U am a CNA also it is hard work and should be much more respected than it is. I am starting the RN program next semester and I'm really excited. I had it in my mind that's what I was going to do since I was 12 and I will do anything to make it happen even tho I hate school and I am a single mo to a 2 year old. It's hard but I am dedicated and I know I can do it. Ur right that college isn't for everyone an u should be proud that u are working as a CNA especially if u put tour heart in it cuz those patients deserve to be treated well and so many CNAs don't do that!
jojo_star
by on May. 24, 2013 at 11:58 PM

I was always raised that higher education is something everyone should strive for. I got pregnant as a very young teenager, and ended up with a GED at 16, which now doesn't bother me, but at the time, just made me work harder at everything else, because I felt like a failure, I was the first person in my family to not graduate high school. I graduated with my associates in nursing at 19, and my bachelors of nursing at 20. I am very, very proud of my education, and I intend to continue for my doctorate when my children are out of the house. My husband is also college educated, he was raised the same way I was, that college is a must. That is how we are raising our children. I don't understand not wanting or not getting a college education, but if your life works for you, that is all that matters. No one else has to understand your choices, as long as you are happy and taking care of your family, that is all that matters. Growing up, and now, I live in an area where education is just the norm. Everyone in our circle of friends has a degree, we live in a fairly affluent neighborhood, all our neighbors are college educated. One of my husband's brothers lives in Missouri, a rural area, not the cities, and the atmosphere is like night and day. Education isn't considered important, the quality of life is poor, most people live pay check to pay check and are happy that way, and consider that normal. It all depends on how people are raised, and where you live. But again, if you are happy, that is all that matters.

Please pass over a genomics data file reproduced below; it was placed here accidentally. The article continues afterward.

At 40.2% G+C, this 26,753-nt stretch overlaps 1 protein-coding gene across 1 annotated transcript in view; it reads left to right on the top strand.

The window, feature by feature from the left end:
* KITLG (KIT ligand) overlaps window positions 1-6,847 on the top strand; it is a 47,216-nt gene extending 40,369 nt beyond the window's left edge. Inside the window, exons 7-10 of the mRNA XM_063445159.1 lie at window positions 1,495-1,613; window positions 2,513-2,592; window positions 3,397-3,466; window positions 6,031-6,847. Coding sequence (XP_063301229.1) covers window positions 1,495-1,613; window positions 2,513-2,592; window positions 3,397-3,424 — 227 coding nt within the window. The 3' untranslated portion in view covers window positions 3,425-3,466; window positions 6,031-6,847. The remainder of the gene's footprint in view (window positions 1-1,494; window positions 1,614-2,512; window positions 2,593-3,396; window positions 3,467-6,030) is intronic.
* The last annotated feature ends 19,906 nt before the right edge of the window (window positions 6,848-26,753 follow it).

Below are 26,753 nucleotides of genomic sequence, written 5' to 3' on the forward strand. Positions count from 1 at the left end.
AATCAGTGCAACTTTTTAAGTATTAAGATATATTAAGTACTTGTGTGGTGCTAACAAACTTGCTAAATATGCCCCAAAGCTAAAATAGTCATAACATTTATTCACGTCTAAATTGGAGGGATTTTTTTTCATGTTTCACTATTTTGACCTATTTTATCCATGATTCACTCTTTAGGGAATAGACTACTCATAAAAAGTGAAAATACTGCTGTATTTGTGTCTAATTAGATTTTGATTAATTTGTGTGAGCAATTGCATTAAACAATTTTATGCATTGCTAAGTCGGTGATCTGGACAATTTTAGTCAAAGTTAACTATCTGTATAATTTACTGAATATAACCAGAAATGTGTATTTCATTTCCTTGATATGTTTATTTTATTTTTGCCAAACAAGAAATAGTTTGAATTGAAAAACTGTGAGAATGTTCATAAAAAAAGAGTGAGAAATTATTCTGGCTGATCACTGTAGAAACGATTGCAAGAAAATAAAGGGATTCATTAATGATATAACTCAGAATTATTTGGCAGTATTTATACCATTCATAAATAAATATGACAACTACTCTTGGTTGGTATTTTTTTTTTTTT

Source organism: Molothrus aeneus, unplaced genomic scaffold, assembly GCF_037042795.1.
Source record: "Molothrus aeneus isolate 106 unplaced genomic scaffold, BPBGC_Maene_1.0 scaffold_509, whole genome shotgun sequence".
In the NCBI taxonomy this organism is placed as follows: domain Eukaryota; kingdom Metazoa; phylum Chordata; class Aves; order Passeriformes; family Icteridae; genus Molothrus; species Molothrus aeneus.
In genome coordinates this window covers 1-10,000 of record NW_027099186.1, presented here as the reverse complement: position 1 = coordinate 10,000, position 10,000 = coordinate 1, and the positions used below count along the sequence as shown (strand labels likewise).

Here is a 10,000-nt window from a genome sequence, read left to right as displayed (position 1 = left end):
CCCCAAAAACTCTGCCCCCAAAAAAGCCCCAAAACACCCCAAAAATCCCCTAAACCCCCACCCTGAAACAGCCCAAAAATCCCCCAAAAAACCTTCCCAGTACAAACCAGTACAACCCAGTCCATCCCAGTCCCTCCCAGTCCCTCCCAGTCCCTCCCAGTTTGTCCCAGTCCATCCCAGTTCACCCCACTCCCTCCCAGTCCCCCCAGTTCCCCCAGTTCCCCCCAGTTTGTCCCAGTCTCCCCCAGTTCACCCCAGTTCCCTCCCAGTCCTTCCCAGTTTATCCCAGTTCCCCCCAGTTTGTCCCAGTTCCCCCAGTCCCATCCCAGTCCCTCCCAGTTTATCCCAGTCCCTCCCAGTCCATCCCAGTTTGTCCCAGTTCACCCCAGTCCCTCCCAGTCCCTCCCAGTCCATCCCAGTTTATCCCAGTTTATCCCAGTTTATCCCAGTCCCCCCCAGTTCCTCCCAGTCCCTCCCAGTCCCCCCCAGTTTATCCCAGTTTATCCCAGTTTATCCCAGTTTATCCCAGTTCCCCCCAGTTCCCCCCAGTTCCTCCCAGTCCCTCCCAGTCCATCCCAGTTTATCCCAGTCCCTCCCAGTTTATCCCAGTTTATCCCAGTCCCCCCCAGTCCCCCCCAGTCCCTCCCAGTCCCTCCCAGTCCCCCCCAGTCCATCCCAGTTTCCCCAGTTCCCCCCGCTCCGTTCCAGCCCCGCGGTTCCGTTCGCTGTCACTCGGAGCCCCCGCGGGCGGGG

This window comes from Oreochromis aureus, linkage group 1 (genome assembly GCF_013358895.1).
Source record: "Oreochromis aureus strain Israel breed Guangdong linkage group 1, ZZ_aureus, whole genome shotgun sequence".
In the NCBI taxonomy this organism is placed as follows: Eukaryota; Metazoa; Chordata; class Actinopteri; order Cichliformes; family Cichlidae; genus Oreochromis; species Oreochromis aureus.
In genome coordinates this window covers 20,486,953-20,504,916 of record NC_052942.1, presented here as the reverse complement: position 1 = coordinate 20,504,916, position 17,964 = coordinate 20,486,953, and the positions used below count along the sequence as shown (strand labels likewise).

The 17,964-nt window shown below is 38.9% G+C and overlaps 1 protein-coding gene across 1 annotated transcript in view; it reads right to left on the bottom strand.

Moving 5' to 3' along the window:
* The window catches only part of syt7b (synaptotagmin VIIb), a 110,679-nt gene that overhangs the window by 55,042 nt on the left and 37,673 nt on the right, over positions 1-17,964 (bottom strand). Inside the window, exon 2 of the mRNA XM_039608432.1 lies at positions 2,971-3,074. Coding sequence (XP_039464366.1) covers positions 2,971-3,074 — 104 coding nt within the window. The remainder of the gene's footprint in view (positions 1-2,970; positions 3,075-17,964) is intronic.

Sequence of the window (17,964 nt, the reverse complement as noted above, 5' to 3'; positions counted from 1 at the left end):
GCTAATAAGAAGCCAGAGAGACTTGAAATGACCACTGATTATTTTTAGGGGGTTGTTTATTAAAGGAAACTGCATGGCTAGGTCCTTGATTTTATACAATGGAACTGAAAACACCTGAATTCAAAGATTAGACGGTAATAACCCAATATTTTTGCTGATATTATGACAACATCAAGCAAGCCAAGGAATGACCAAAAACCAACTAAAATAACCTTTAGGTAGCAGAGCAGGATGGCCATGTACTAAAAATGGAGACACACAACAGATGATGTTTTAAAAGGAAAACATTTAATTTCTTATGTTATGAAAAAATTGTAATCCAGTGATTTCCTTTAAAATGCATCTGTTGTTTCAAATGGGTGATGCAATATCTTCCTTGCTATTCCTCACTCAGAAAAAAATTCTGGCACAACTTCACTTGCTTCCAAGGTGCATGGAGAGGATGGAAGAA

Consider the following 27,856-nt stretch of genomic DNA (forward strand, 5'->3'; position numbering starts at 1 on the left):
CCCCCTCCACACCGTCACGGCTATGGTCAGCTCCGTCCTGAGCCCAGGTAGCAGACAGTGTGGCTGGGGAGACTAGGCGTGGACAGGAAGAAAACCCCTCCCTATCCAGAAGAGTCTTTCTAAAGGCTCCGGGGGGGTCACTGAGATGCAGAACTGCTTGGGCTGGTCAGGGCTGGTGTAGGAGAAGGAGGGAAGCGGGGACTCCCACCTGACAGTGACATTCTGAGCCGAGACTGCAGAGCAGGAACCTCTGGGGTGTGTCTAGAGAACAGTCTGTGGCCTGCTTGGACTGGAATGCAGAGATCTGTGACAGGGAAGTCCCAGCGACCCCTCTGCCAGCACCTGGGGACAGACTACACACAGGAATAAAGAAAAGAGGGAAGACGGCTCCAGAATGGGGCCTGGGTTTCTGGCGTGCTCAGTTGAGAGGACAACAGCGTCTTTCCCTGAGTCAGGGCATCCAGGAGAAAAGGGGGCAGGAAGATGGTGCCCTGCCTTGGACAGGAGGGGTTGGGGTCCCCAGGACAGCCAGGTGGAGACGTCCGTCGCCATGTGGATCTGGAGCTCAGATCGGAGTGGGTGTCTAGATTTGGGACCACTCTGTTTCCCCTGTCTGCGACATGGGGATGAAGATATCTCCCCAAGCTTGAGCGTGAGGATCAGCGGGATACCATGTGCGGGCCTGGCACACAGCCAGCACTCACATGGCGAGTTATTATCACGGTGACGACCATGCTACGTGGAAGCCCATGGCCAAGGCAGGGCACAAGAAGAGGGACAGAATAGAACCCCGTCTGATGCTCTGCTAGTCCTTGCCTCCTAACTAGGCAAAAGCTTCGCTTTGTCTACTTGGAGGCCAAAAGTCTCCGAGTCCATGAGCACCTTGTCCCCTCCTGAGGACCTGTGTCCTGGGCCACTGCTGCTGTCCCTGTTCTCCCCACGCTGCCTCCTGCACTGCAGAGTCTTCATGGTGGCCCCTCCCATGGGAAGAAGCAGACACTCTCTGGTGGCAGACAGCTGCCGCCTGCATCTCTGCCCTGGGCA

Rach0307
by on May. 25, 2013 at 12:18 AM
Hey, I got a degree 5 years ago and have done nothing with it as of yet. Where I grew up in NY (a low income village near Lake Ontario), very few people go farther than high school, so I was proud that I did. However, it doesn't mean much if you don't use it, lol. The mindset is pretty 50/50 in VA where I live now. I'm happy being a SAHM for now, and as long as you're happy with what you've done so far, don't put too much pressure on yourself. A degree does not guarantee a "better" job these days. Btw, where I live now probably has more medical career opportunities than everywhere else I've lived and the income bracket is silimar to the national average, so CNAs seem well respected, so it really does vary by area. If you grew up in or near NYC, I could see why people might not understand that it's a respectable career. Hell, most of my friends from high school are content with Dunkin Donuts or Mcdonald's jobs, and we're 27!